The Keystone XL Pipeline: An Update

The Keystone XL tar sands pipeline is back in the news. The U.S. State Department is indicating that it will not include climate change among the top impacts of this dangerous project that would destroy Canada’s boreal forests while unlocking some of the most polluting oil on Earth.

Ten leading climate scientists wrote Secretary Clinton recently, noting how "the vast volumes of carbon in the tar sands ensure that they will play an important role in whether or not climate change gets out of hand." If objective scientists are alarmed enough to speak up, then we, as people of faith, must act. The science is clear: This project poses an unacceptable risk to God’s creation.

The Interfaith Power & Light movement has steadfastly opposed the Keystone XL pipeline on moral grounds because of its extraordinary threat to our climate, as well as North America's food and water supply. To learn more, read on.

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“Tar Sands Pipeline” Keystone XL Update

Last fall, Texans of faith came together to speak out in opposition to the proposed Keystone XL pipeline when the State Department held a public hearing in Austin. Then in January, we thanked President Obama for opposing a fast-tracked permit for the project.

Since then, TransCanada has resubmitted a bid for the permit it needs to build across the U.S.-Canadian border, but the Obama administration has put off its decision until after the November 2012 election. Meanwhile, in March 2012, the President voiced support for expediting construction of the Keystone leg extending from Cushing, Oklahoma to Port Arthur, Texas, calling it a “national priority.”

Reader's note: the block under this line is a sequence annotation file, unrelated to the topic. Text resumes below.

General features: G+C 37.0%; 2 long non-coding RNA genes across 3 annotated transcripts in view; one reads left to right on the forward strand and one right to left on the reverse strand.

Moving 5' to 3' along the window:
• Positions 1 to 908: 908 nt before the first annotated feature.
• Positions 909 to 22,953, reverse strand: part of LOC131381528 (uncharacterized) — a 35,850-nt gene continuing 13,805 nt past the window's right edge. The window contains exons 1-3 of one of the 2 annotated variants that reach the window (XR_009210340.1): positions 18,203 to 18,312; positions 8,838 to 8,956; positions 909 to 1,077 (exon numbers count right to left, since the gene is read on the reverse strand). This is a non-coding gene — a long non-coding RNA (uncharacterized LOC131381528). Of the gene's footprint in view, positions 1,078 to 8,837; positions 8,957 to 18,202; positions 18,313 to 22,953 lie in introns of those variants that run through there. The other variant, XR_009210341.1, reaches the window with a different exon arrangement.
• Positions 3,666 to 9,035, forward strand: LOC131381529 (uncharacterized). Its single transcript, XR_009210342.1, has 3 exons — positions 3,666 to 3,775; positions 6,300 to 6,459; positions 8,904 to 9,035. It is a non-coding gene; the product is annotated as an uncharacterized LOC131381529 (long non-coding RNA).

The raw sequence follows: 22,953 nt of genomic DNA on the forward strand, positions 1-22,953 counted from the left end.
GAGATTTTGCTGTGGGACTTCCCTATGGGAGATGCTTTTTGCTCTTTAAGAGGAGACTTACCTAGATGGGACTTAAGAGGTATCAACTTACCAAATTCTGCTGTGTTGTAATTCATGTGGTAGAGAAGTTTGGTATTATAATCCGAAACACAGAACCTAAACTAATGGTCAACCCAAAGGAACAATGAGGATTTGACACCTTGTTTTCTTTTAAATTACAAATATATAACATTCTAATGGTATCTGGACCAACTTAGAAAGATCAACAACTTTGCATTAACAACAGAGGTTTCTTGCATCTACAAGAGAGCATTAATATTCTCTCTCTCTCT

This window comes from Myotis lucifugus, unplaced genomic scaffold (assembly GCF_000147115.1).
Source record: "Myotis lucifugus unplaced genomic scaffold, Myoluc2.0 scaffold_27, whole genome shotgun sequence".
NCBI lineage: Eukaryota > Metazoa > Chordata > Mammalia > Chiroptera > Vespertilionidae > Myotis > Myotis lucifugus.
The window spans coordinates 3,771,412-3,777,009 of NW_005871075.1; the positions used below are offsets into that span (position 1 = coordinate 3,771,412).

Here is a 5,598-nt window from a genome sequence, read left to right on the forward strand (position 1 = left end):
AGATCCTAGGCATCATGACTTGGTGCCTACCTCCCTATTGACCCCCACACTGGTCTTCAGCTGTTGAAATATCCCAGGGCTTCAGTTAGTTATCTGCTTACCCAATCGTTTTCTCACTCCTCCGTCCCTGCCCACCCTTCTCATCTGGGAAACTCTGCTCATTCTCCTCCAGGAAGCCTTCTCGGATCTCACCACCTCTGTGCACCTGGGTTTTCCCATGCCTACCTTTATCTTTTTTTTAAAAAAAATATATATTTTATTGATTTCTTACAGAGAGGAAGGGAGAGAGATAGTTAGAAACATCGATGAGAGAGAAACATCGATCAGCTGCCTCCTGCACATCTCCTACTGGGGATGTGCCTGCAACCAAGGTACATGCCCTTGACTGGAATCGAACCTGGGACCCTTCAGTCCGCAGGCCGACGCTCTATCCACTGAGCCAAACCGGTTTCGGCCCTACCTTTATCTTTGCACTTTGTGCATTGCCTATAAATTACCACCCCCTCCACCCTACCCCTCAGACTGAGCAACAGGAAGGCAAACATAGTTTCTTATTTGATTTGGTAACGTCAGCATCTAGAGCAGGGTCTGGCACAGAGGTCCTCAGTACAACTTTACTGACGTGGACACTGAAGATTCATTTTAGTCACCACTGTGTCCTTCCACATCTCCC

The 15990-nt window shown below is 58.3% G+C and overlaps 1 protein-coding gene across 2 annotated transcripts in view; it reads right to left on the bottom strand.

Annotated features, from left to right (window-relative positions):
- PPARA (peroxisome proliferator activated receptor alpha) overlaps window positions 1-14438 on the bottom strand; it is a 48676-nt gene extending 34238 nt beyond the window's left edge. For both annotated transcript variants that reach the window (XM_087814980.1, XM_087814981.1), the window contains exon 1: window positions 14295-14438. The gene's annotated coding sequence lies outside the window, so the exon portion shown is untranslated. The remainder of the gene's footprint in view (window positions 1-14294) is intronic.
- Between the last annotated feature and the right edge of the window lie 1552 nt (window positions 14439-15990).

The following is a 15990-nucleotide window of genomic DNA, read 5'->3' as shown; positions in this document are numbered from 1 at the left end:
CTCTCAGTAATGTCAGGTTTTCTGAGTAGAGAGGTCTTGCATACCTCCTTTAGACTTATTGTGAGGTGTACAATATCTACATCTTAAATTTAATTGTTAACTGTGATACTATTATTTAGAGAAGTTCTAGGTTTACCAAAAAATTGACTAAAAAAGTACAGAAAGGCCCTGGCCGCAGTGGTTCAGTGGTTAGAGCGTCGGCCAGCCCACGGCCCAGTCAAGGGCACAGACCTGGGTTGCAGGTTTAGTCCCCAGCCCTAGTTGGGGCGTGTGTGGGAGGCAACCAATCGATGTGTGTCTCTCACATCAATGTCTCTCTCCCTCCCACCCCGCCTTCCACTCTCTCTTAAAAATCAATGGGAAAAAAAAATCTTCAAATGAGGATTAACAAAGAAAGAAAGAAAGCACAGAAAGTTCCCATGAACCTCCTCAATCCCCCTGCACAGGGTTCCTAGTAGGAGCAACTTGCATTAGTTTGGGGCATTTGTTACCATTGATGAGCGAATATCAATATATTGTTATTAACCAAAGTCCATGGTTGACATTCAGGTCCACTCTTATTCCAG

"For the fate of humans and the fate of animals is the same; as one dies, so dies the other. They all have the same breath, and humans have no advantage over the animals; for all is vanity." -- Ecclesiastes 3:19       

A Tragedy in the Making

The Keystone XL would be used for transporting bitumen, or “tar sands oil,” from Alberta, Canada to Port Arthur, Texas. While standard crude is pumped from deep reservoirs in the earth, tar sands oil is found mixed throughout sandy soil just beneath the Boreal forest floor. The most common method of extraction requires clearcutting and strip-mining the land, leaving behind a desolate wasteland covered with toxic pools. This has damaging effects on communities in the area, many of which are First Nation peoples, and on untold numbers of plant and animal species native to the region. Learn more in a 2009 National Georgraphic article on "The Canadian Oil Boom."

A Crossroads of Conscience

As people of faith, we understand that caring for other people and safeguarding God’s creation are important parts of living a just and righteous life. The mining of this kind of oil in Canada’s pristine boreal forests is incredibly destructive for habitat, wildlife and human life—and it significantly increases greenhouse gas emissions at a critical time in our effort to combat global warming.

“Tzedek, tzedek, tirdof! – “Justice, justice, you shall pursue!” –Deut. 16:20

Texans’ Water Source Endangered

Keystone would cross the vital Carrizo-Wilcox Aquifer, which is estimated to provide drinking water for over 12 million homes across 60 Texas counties. A tar sands oil spill in this fragile aquifer would be disastrous. We must ensure access to a safe, reliable water source as part of creating and sustaining healthy communities—and this pipeline puts our water and health at unnecessary risk.

Statements Against the Keystone XL

Interfaith Power and Light Statements on Tar Sands

Austin's Interfaith Environmental Network Statement on Keystone

Top Climate Scientists to State Department: Keystone XL Review Should Consider Climate Effects

Take Action

Write a letter to the editor of your local paper or host an educational forum at your congregation. Please contact us for more ways to take action, and stay tuned here for updates.